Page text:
In sum, the Court's decision today is still another of its steps on the road to evisceration of the protections of the Fourth Amendment. The Court's willingness to sanction a car search that the police had no probable cause to conduct highlights this trend. However, I find the Court's holding particularly disturbing because none of the factors the Court relies upon — the lack of reasonable expectation of privacy in the VIN, the officers' observing respondent commit minor traffic violations, the government's interest both in promoting highway safety and in shielding officers from danger, and the allegedly limited nature of the search that took place — gave the police any reason to search for the VIN. The Court once again disregards the admonition of Justice Jackson:
"[Fourth Amendment rights] are not mere second-class rights but belong in the catalog of indispensable freedoms. Among deprivations of rights, none is so effective in cowing a population, crushing the spirit of the individual and putting terror in every heart. Uncontrolled search and seizure is one of the first and most effective weapons in the arsenal of every arbitrary government." Brinegar v. United States, 338 U. S. 160, 180 (1949) (dissenting opinion).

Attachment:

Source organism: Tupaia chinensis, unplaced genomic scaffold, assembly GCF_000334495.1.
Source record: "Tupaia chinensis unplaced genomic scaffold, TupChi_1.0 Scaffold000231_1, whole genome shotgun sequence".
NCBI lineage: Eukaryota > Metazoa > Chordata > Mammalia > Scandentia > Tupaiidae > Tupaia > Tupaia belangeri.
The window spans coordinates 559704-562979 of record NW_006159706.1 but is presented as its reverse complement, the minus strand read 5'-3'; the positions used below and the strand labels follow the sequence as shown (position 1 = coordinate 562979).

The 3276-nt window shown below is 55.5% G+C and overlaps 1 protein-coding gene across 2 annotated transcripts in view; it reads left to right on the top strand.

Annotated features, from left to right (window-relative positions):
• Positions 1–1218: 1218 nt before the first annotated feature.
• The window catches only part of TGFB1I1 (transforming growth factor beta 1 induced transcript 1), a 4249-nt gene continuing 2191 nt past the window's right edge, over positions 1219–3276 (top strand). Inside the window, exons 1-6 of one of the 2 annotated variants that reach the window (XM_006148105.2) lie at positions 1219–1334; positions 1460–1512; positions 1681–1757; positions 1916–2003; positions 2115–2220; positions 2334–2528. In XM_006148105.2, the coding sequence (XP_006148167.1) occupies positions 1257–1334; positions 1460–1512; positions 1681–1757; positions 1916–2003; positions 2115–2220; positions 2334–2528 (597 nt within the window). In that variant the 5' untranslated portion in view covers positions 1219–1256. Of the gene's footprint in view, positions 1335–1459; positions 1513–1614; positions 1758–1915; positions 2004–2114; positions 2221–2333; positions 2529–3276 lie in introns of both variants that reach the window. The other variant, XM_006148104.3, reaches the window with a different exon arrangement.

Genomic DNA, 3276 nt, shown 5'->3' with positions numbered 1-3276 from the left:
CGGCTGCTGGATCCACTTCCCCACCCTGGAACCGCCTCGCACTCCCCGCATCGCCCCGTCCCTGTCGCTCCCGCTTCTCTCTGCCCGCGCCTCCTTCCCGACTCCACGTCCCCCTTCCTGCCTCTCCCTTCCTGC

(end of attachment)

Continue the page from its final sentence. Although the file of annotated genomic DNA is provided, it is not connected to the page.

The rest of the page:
[*] Fred E. Inbau, Wayne W. Schmidt, James P. Manak, David Crump, Daniel B. Hales, James Murphy, and Francis B. Looney filed a brief for Americans for Effective Law Enforcement, Inc., et al. as amici curiae urging reversal.
[*] Petitioner invites us to hold that respondent's status as an unlicensed driver deprived him of any reasonable expectations of privacy in the vehicle, because the officers would have been within their discretion to have prohibited respondent from driving the car away, to have impounded the car, and to have later conducted an inventory search thereof. Cf. South Dakota v. Opperman, 428 U. S. 364 (1976) (police may conduct inventory search of car impounded for multiple parking violations); Nix v. Williams, 467 U. S. 431 (1984) (discussing the "inevitable discovery" exception to the exclusionary rule). Petitioner also argues that there can be no Fourth Amendment violation here because the police could have arrested respondent, see N. Y. Veh. & Traf. Law § 155 (McKinney Supp. 1986); N. Y. Crim. Proc. Law § 140.10(1) (McKinney 1981), and could then have searched the passenger compartment at the time of arrest, cf. New York v. Belton, 453 U. S. 454 (1981), or arrested respondent and searched the car after impounding it pursuant to the arrest, see Cady v. Dombrowski, 413 U. S. 433 (1973). We do not, however, reach those questions here.
[*] I do not suggest, of course, that the Fourth Amendment is inapplicable in this context. An officer may not use VIN inspection as a pretext for searching a vehicle for contraband or weapons. Nor may the officer undertake an entry more extensive than reasonably necessary to remove any obstruction and read the VIN.
 Indeed, the facts of this case belie any suggestion that the VIN search was needed positively to identify respondent's vehicle. Officer McNamee did not wait to see respondent's vehicle registration certificate before he started to search respondent's car, and did not record the VIN he found in order to compare it with other identifying documents.